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Wednesday, Oct. 24, 2012 9:06 p.m.

Law students get educated on working with transgender clients

This post was written by Hatchet reporter Lauren Grady.

For Rachel See, a flub as simple as a colleague using the wrong pronoun can be enough to tax the transgender woman emotionally.

That’s why See, the lead technology counsel for the National Labor Relations Board, tutored GW Law School students Wednesday about working with transgender clients, emphasizing the importance of dismissing stigmas and myths that are commonly used to describe transgender people.

“Transgender folks are people and they deserve respect,” she said.

Alison Gill, government affairs director for The Trevor Project, helped teach law students Wednesday some basic tips on working with transgender clients. Margaret Rajic | Hatchet Photographer

The workshop was part of National Pro Bono Week, which is spent educating students on volunteer law service.

Desiree Woods, co-president of the LGBT-focused student organization Lambda Law, said leaders in the school’s Pro Bono Program approached her about helping law students overcome the lack of information about working with transgender clients.

“There are no classes in the law school that teach about this. It’s an issue that’s never really been dealt with,” Woods said.

See, along with Alison Gill of The Trevor Project, stuck to the basics about working with transgender clients when speaking to the roughly 15 students who attended.

The two trans women, who are also volunteers at TransLAW, explained the differences between the gray areas in gender and sexuality that often seems blurry to budding lawyers.

They went through slides explaining “birth sex” – the sex assigned at birth – and “gender identity” – a person’s internal sense of gender – pointing to the importance of recognizing the difference between the two when dealing with clients.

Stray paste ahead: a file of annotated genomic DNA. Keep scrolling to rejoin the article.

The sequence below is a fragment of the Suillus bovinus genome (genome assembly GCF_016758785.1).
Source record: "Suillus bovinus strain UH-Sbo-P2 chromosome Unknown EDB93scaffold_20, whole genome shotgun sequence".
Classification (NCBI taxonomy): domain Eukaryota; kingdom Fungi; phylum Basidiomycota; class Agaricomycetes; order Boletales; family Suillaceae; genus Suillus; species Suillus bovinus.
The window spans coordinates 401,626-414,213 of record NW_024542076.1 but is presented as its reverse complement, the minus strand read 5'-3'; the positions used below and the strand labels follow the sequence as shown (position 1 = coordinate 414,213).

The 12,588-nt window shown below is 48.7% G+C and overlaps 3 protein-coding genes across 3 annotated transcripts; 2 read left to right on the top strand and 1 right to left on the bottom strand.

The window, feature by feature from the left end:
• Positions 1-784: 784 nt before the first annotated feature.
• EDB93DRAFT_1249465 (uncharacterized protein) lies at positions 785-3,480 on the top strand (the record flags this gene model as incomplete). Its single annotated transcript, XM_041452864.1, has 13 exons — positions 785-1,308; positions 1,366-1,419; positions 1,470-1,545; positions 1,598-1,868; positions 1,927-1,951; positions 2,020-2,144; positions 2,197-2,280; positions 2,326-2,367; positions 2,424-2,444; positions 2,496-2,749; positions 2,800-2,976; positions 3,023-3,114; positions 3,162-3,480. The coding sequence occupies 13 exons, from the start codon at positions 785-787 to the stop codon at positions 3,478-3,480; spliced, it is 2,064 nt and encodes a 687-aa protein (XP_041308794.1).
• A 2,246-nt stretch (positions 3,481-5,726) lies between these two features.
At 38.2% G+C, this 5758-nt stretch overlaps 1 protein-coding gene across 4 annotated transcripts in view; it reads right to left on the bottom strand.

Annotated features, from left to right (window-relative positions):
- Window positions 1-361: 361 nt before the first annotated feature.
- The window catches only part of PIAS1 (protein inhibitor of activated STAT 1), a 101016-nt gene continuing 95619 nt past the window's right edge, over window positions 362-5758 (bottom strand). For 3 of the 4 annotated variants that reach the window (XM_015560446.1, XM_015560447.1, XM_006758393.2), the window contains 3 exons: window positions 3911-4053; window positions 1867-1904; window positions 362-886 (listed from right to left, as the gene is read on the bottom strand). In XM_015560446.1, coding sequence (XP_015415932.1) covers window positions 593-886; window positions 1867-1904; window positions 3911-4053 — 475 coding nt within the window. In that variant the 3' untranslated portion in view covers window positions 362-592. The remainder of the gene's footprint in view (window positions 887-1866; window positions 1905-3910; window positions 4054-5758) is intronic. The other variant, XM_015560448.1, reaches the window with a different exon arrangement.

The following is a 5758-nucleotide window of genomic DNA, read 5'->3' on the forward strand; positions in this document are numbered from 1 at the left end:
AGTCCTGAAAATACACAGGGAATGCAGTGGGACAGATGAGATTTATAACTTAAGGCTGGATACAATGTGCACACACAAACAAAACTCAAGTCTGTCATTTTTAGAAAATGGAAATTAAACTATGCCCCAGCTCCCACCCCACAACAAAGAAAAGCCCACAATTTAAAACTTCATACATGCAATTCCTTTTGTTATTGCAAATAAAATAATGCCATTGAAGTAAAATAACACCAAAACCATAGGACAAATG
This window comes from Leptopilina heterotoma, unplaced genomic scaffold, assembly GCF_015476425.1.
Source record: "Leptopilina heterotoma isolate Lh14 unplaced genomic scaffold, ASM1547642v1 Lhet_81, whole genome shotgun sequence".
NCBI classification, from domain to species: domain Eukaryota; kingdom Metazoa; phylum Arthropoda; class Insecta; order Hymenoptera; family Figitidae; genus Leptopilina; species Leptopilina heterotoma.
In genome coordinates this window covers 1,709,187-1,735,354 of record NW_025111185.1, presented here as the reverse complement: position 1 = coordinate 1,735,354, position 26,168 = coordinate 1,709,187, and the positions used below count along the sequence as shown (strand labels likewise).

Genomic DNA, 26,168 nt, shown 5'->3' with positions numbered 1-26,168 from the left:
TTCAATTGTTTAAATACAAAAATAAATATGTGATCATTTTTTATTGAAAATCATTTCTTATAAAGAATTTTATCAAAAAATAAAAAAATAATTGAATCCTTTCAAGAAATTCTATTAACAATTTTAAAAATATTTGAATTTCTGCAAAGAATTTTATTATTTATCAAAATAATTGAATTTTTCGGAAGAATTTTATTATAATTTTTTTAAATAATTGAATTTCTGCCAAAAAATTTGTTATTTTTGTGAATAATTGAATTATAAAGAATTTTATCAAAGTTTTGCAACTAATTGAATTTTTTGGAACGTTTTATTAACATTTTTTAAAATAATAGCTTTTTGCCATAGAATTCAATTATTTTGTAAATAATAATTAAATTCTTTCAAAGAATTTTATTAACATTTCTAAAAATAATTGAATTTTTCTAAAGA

Transgender people disproportionately face employment discrimination that hurt their ability to find jobs. It they can find a job, they often face harassment and discrimination in the work place.

As a former lawyer, Gill said she faced discrimination in her career. She was forced into a part-time position and eventually found herself forced out of the job.

When transgender clients come to lawyers and law students with similar issues, See encouraged students to be open and honest so that they can address clients in the way that they want to be addressed.

“I think that transgender issues will continue to increase. It would be beneficial for lawyers to know more about the issue,” said Gill.

  • Rachel See

    Thanks for writing about our presentation.

    Just to clarify, my co-workers at the National Labor Relations Board have been extremely supportive of me in my gender transition, I have been humbled by the outpouring of support they have shown me. They almost never get my name and pronouns wrong, and the few times someone has slipped up, it hasn’t bothered me because I have been confident it’s been an unintentional slip-up.

    Towards the end of our presentation, I recounted an incident during which the receptionist in my endocrinologist’s office loudly misgendered me in front of a crowded waiting room. This bothered me, because the staff of a medical provider specifically providing transgender-related health care should have known better or received better training, and by flubbing it in that way, the receptionist outed me as transgender against my will (which was a disclosure of my private health information).

    I told that story to drive home the point that those seeking to provide services to transgender clients need to be aware of name and gender issues, and that getting it wrong could result in the unwitting disclosure of client confidences or protected health information.

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